Sales were up, bankruptcies were down and more people were employed at the end of 2014 than at the start of the year.
By most monthly measures through December, Maine’s economy continued a steady climb out from the recession started in late 2007. Figures are still not out for earnings and wages, however, where there has been little movement in recent years.
But the big picture looks better. See for yourself in the views below.
The big picture: Maine’s economic growth continues to lag the pace of the region and country, but is still on the rise. General merchandise spending rose another 1 percent with the largest increase in December, to close out the year. Chapter 7 bankruptcies continued to decline from highs in 2010 amid fallout from the Great Recession.
Sales tax: Restaurants and hotels fared well last year, with another year of steady growth in sales, up 13 percent in December alone and 4.6 percent for the entire year. While tourism was hot, growth in sales categories most likely reflecting in-state spending grew at a more modest clip. General merchandise sales were up slightly and sales in the other retail category — think specialty stores — showed larger gains for the year, despite having some months of declines in sales in March and September.
Slower growth in those categories isn’t necessarily a bad thing if households are finding more room to save money. Whether individual households or businesses, the total amount of bank deposits held in Maine was up slightly last year, by about $50 million, on about $37.8 billion in total deposits.
Jobs: The state closed out 2014 with a gain of somewhere in the range of 5,000 jobs, but remained at about 10,000 jobs below the pre-recession high. The estimate of job seekers who couldn’t find work ticked down again in December (January figures won’t be out until March 17) to about 5.5 percent, or about 1 percentage point lower than one year earlier.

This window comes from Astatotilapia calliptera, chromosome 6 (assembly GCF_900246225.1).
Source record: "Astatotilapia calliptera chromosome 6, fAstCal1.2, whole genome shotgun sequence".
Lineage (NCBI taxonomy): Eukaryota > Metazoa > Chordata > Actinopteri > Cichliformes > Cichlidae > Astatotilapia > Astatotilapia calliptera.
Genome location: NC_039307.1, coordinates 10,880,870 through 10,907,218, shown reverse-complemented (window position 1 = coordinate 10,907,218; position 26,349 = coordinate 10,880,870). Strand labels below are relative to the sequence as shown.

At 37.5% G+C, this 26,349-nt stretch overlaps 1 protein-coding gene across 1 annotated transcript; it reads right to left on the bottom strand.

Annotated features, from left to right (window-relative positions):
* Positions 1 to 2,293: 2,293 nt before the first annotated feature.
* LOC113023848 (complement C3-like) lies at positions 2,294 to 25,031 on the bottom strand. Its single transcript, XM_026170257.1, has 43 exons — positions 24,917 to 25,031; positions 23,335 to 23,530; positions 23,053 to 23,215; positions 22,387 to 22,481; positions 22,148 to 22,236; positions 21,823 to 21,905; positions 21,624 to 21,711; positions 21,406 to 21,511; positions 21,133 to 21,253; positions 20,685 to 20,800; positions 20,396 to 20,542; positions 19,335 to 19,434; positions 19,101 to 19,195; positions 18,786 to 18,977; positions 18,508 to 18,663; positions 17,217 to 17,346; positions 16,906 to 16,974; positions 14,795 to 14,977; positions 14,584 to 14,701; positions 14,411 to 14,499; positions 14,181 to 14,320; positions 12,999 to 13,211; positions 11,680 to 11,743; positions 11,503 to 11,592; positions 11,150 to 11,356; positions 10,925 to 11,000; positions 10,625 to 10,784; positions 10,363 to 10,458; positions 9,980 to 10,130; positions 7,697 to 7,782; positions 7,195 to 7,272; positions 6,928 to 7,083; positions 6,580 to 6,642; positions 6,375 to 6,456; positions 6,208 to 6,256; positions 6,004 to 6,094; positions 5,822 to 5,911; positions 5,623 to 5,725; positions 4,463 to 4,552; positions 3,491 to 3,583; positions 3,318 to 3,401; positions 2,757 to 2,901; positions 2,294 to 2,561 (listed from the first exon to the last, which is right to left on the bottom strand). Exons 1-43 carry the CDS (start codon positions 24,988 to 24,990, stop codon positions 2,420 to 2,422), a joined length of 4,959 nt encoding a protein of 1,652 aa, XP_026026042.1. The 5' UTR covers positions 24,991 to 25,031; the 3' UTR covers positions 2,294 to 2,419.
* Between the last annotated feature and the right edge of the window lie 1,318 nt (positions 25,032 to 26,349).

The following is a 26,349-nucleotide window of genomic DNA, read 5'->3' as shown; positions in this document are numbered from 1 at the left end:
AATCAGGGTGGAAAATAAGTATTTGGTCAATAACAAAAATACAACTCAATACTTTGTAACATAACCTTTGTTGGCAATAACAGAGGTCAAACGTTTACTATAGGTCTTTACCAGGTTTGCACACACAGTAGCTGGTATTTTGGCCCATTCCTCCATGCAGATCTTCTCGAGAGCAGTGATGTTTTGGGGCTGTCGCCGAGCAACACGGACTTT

Housing: As an indicator of people willing to commit to large purchases, housing sales volume continued to rise in 2014, though the pace of that growth slowed for a second year and prices remained stagnant. New homes also appeared to be on the rise, with another year of double-digit growth in building permits for single-family homes.
Elsewhere on the major purchases front, automobile-related spending was also up for every month of the year with a substantial increase in December that, it stands to reason, was influenced somewhat by a historic dip in gas prices.
The economic indicators used here are available for regular reference at a fixed page on this blog. They are a mix of indicators that are available on a monthly basis and that reflect a time within at least the last three months. If you have suggestions of other economic indicators I should track, shoot me an email. I appreciate everyone who’s already reached out with suggestions.